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New rules for E. Hampton Airport airspace

Helicopters arriving and departing at the East Hampton

Helicopters arriving and departing at the East Hampton Town Airport in Wainscott, NY. (Oct. 14, 2007) Credit: Gordon M. Grant

The new seasonal control tower at East Hampton Airport will soon begin regulating airspace up to 2,500 feet above the runways, bringing the busy summer-season airport under control of tower operators for the first time, and promising added safety and less noise, officials said.

The Federal Aviation Administration will publish a formal notice of the change in the next few days, according to East Hampton Town Councilman Dominick Stanzione.

"I'm very excited," Stanzione said. "We've been working for this for a long time."

The tower -- a trailer filled with sophisticated electronic and communications equipment -- is not the tall structure seen at most commercial airports. Rather, it stands on a low steel platform, high enough above the runways to let the controllers see planes arrive and depart.

Once in service, pilots will have to follow FAA rules and regulations covering approach and takeoff routes, and the control area will stretch in a 5-mile radius from the runways. Currently, the airspace is federally listed as uncontrolled.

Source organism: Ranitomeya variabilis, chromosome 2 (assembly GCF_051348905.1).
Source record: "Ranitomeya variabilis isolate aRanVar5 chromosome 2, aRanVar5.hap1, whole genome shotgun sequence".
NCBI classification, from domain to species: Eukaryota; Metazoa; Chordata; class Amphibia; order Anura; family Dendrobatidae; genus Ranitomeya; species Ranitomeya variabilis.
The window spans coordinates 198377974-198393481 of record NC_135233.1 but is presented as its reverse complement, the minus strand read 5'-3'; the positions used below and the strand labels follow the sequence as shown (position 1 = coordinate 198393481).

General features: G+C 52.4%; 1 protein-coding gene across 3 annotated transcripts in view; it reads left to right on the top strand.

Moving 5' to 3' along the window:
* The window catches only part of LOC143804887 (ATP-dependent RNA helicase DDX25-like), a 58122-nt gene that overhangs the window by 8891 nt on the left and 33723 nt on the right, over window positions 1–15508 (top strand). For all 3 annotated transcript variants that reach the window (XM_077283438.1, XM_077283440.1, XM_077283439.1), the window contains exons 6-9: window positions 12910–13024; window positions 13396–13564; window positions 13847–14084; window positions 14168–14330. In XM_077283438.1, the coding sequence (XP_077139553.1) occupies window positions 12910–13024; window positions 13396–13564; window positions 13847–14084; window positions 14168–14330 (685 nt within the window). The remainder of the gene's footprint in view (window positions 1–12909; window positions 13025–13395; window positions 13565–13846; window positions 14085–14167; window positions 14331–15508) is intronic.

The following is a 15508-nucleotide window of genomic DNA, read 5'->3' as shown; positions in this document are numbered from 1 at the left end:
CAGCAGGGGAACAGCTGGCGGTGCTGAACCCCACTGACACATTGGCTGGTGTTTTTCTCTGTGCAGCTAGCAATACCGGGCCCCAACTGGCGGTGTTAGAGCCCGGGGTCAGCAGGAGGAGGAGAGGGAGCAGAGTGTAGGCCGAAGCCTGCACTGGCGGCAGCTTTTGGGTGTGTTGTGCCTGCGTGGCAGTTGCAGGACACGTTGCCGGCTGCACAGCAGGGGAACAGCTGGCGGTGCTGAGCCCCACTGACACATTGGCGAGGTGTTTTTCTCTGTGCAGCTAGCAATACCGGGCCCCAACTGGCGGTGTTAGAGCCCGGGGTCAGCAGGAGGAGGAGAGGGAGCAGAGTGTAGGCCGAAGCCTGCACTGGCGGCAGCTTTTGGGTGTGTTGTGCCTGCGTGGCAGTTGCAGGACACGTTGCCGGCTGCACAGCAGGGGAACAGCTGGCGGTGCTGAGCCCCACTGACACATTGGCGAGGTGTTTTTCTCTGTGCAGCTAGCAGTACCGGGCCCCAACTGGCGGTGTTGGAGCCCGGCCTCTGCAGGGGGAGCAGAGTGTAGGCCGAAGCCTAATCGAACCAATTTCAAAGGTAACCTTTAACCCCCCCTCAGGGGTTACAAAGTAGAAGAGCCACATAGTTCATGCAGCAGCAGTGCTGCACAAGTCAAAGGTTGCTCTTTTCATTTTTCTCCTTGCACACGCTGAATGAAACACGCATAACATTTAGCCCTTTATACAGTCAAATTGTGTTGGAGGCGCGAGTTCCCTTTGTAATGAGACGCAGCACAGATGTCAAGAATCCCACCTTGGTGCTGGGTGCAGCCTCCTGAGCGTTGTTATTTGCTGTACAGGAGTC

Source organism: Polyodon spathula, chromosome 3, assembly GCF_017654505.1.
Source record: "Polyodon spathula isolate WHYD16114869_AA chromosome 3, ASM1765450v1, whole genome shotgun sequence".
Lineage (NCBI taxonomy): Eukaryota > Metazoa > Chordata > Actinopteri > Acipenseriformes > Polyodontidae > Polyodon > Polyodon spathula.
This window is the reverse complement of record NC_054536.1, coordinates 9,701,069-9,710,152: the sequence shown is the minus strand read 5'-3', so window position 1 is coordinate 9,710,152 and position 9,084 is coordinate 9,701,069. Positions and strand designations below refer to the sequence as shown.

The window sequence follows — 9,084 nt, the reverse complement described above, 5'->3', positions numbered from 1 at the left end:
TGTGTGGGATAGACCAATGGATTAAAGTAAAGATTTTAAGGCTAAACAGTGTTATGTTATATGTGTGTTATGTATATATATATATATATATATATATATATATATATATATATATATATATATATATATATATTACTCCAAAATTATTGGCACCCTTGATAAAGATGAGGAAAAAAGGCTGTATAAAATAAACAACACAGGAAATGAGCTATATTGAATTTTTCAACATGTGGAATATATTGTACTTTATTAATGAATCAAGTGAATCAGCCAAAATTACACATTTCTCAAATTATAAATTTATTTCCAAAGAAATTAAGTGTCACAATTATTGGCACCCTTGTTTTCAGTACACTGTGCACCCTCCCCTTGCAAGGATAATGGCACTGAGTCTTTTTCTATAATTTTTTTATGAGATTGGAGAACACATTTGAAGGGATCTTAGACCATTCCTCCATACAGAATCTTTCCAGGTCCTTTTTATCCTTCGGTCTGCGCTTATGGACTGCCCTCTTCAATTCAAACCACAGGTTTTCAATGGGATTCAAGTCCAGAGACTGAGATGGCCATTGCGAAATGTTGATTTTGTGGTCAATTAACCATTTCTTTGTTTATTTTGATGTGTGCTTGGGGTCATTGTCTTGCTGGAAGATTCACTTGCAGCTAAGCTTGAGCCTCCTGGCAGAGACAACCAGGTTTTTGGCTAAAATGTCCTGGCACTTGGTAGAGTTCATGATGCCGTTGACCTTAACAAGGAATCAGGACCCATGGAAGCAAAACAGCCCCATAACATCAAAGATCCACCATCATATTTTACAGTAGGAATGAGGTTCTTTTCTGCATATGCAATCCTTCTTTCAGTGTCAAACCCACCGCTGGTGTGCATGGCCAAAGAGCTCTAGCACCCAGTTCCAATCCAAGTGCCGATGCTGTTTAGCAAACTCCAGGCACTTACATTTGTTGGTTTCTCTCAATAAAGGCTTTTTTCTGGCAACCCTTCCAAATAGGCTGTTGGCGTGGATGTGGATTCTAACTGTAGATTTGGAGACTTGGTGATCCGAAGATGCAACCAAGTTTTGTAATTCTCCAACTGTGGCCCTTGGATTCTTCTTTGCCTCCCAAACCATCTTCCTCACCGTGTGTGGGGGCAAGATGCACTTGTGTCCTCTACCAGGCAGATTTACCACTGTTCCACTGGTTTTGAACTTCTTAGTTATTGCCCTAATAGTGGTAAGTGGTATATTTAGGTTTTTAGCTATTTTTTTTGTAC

That should mean fewer noise complaints, and a greater margin of safety for pilots and passengers, said airport manager James Brundige.

The Wainscott airport has drawn noise complaints from area residents for years, and demands that it be closed have come up regularly before the town board for more than a decade.

But the airport also has many supporters, and some officials say privately that much of the real estate wealth of the town depends on seasonal residents being able to fly to their six-figure summer rentals quickly on weekends.

A year ago, the town board hired a Port Jefferson consulting firm to provide noise complaint management services and track which aircraft and helicopters generated the most gripes. It also hired a Virginia company to track incoming and outgoing flights as part of the town's voluntary noise abatement program, and retained Virginia-based Robinson Aviation to set up and operate the control tower for three years at $342,000 a year.

The cost of running the control tower in conformance with FAA rules would be paid with airport revenues, not general taxes, town officials said.

Stanzione said that 90 percent of the pilots using the town-owned airport follow voluntary noise abatement routes, but that with 30,000 flights a year, the remaining 10 percent can produce noise problems. He predicted that with the new tower in operation, the number of noise complaints should drop dramatically.

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